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Mark Masters

SPORTSCENTRE Reporter

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The Maple Leafs held a team meeting at Scotiabank Arena on Saturday. The Blackhawks held an optional skate.


What would it mean for Buffalo native Patrick Kane to reach the 1,000-point milestone tonight? 

"It'd be special," said the Blackhawks winger, who has 998 points in 951 NHL games. "I mean, pretty close to home and I played a lot of hockey growing up as a kid in the Toronto-area and in Canada in general so, yeah, it'd be fun to do it tonight. I think it would cap off a pretty special weekend."

Last night, Kane was in London, Ont. watching his No. 88 get raised to the rafters by the Knights. It was a tribute to his one incredible OHL season, but also what he did afterwards. 

"You get a little emotional with the video tribute," Kane said. "It's like your career kind of displayed for you right in front of your eyes. It's amazing it's been 13 years, it feels like yesterday I was there, playing there and having a lot of fun playing hockey. I was there one year, but have a lot of memories that could maybe take up four or five years. I just felt the same when I walking in the building, you know, I felt like I was coming back to play a game in that building."

The video tribute featured a lot of big goals, including a Stanley Cup clincher in overtime. Kane has a track record of rising to the occasion and meeting the moment so entering the four-digit club in front of family and friends in Toronto would be fitting.   

"It's a pretty good stage to get it," agreed Blackhawks coach Jeremy Colliton. "I also think he'd like to get it out of the way."

"I'm almost sick of hearing about it already," said long-time teammate Jonathan Toews with a laugh. "But, no, it is special and it's kind of crazy how fast he’s gotten there. These last three, four, five years, he's just been putting up consistent numbers and even when our team is struggling he's just been out there putting up points and nothing seems to faze him or take him away from that consistent production. So, pretty amazing number for him to get to at this point in his career, will go out there and see if I can help him get it over with and move past that milestone and on to the next thing."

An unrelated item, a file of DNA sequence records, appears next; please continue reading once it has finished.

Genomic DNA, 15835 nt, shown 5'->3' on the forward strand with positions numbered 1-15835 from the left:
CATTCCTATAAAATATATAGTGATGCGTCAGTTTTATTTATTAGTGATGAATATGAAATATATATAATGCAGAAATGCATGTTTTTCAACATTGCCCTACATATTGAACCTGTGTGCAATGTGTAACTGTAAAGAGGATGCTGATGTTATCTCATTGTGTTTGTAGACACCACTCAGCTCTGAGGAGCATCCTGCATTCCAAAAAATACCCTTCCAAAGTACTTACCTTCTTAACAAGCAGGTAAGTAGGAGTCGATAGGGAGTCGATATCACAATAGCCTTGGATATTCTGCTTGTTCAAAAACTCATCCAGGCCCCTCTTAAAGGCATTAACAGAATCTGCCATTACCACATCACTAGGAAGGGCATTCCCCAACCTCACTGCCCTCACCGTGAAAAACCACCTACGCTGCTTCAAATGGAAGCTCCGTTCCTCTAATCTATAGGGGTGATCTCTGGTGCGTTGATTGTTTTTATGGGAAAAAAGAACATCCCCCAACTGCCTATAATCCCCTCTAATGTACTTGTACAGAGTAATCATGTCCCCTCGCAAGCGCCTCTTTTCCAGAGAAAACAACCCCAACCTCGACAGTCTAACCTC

Kane carries an eight-game point streak into tonight's tilt and has at least one point in 11 of Chicago's last 13 games. 

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The Leafs and Blackhawks have played a series of highly-entertaining games in the four seasons since Auston Matthews and Mitch Marner entered the league. In fact, all seven encounters have been one-goal games with five going beyond regulation. At times it's felt like the stars on both sides were trying to outdo each other. Kane and Matthews, in particular, have stolen the show at times.

"He's a special player," Kane said. "I've been watching him a lot this year and he's so consistent, he brings it every night and he's just so dangerous when he gets the puck so I have a lot of respect for what he's doing this year and in his career. He's such a dynamic player, can score pretty much every time he's on the ice and I have a lot of fun watching him and (Mitch) Marner play together, it's fun hockey to watch."

Kane and Matthews have trained together on the eve of the last couple seasons, which Kane says helps push him to stay ahead of the curve. He is always interested to see how Matthews' game is evolving.  

"We saw a lot in the past where he'd come down that left side and kind of shoot the snapshot from that side and now it seems like he's playing the other side and scoring a lot over there too," Kane observed. "You can tell his confidence is high. I think he’s doing some more creative things with the puck … they're creative, but also effective moves and creates scoring chances. You see his confidence building."